A haptic tool for group work on geometrical concepts engaging blind and sighted pupils
2013 (English)In: ACM Transactions on Accessible Computing, ISSN 1936-7228, Vol. 4, no 4Article in journal (Refereed) Published
General Terms: Design, Experimentation, Human Factors In the study presented here, two haptic and visual applications for learning geometrical concepts in group work in primary school have been designed and evaluated. The aim was to support collaborative learning among sighted and visually impaired pupils. The first application is a static flattened 3D environment that supports learning to distinguish between angles by means of a 3D haptic device providing touch feedback. The second application is a dynamic 3D environment that supports learning of spatial geometry. The scene is a room with a box containing geometrical objects, which pupils can pick up and move around. The applications were evaluated in four schools with groups of two sighted and one visually impaired pupil. The results showed the support for the visually impaired pupil and for the collaboration to be satisfying. A shared understanding of the workspace could be achieved, as long as the virtual environment did not contain movable objects. Verbal communication was crucial for the work process but haptic guiding to some extent substituted communication about direction. When it comes to joint action between visually impaired and sighted pupils a number of interesting problems were identified when the dynamic and static virtual environments were compared. These problems require further investigation. The study extends prior work in the areas of assistive technology and multimodal communication by evaluating functions for joint haptic manipulation in the unique setting of group work in primary school.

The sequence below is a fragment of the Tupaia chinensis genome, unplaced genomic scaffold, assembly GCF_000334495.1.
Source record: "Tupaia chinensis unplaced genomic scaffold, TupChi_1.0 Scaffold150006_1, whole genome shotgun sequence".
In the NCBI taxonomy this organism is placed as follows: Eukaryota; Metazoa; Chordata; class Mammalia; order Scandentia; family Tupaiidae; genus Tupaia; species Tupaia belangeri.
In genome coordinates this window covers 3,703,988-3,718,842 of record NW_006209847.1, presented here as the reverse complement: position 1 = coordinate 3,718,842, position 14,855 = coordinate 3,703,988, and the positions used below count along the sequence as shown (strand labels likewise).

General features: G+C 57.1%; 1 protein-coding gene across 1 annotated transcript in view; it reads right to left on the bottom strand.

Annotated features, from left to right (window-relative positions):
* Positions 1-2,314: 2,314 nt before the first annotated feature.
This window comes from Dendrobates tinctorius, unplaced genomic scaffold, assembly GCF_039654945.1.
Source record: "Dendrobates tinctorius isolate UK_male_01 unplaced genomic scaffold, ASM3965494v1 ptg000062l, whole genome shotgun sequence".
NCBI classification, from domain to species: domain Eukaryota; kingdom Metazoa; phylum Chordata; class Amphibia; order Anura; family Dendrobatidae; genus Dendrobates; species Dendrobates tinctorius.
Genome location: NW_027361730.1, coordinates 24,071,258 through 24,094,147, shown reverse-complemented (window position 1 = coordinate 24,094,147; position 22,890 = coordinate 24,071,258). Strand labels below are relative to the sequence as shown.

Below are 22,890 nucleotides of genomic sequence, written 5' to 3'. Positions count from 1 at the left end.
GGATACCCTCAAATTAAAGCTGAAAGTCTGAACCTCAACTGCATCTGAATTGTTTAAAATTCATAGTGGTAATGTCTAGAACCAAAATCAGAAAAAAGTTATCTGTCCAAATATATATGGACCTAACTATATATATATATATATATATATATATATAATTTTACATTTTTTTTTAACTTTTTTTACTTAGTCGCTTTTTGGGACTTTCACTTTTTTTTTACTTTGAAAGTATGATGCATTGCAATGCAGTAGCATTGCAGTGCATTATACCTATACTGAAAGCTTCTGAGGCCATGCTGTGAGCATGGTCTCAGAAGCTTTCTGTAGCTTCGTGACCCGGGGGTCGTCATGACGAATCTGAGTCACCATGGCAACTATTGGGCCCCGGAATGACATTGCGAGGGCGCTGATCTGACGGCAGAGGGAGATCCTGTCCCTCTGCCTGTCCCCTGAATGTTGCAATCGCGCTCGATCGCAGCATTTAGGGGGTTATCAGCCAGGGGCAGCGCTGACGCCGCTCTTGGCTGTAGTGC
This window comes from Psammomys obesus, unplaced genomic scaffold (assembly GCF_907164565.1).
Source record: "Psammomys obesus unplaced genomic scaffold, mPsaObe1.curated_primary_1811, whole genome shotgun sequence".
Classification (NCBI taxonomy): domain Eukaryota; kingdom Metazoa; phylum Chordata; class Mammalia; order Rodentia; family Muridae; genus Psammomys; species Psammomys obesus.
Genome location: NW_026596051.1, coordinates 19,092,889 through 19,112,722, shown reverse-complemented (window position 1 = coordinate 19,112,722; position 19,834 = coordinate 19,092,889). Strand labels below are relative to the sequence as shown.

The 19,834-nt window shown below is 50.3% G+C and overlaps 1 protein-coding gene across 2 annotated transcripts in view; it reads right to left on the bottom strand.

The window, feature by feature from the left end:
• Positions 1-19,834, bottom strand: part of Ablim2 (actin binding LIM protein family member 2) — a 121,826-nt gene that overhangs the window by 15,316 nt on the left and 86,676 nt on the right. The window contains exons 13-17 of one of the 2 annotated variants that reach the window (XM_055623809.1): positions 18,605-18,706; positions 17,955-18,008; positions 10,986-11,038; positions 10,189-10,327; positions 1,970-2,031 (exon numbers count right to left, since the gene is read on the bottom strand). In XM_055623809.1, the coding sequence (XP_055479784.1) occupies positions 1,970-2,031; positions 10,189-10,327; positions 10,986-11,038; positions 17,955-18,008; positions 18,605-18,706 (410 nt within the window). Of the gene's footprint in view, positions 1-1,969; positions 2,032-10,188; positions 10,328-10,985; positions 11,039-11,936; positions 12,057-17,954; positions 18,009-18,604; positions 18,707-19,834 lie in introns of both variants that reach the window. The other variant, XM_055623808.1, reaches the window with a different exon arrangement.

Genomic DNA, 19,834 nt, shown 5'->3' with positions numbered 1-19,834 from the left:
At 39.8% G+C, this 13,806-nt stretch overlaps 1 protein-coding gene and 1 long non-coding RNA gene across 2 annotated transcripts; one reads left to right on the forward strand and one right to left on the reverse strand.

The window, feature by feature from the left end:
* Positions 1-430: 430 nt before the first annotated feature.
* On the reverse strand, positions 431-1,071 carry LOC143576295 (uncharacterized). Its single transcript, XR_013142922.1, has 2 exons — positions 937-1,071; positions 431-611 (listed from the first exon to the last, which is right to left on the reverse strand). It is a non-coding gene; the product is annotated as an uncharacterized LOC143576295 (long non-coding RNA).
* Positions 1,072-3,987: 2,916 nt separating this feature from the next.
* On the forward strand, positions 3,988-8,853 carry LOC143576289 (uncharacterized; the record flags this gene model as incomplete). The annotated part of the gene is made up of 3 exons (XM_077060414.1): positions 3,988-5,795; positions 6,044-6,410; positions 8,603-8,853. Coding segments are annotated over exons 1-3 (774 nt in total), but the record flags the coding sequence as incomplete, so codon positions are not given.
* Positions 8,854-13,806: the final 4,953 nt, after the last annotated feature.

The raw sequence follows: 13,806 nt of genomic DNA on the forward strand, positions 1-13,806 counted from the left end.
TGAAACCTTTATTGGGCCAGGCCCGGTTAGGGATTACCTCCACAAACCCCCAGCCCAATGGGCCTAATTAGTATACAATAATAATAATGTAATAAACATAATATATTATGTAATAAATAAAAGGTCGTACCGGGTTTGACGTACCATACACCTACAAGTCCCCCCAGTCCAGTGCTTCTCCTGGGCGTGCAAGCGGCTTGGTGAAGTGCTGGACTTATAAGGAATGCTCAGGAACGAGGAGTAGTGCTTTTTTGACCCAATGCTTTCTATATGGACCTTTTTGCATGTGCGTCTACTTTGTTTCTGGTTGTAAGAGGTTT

Place, publisher, year, edition, pages
2013. Vol. 4, no 4
Assistive technology, Collaborative learning, Geometrical objects, Multimodal communications, Shared understanding, Verbal communications, Visual applications, Visually impaired, Communication, Human computer interaction, Three dimensional, Virtual reality, Geometry
IdentifiersURN: urn:nbn:se:kth:diva-140033DOI: 10.1145/2493171.2493172ScopusID: 2-s2.0-84885628555OAI: oai:DiVA.org:kth-140033DiVA: diva2:689637
QC 201401212014-01-212014-01-162014-01-21Bibliographically approved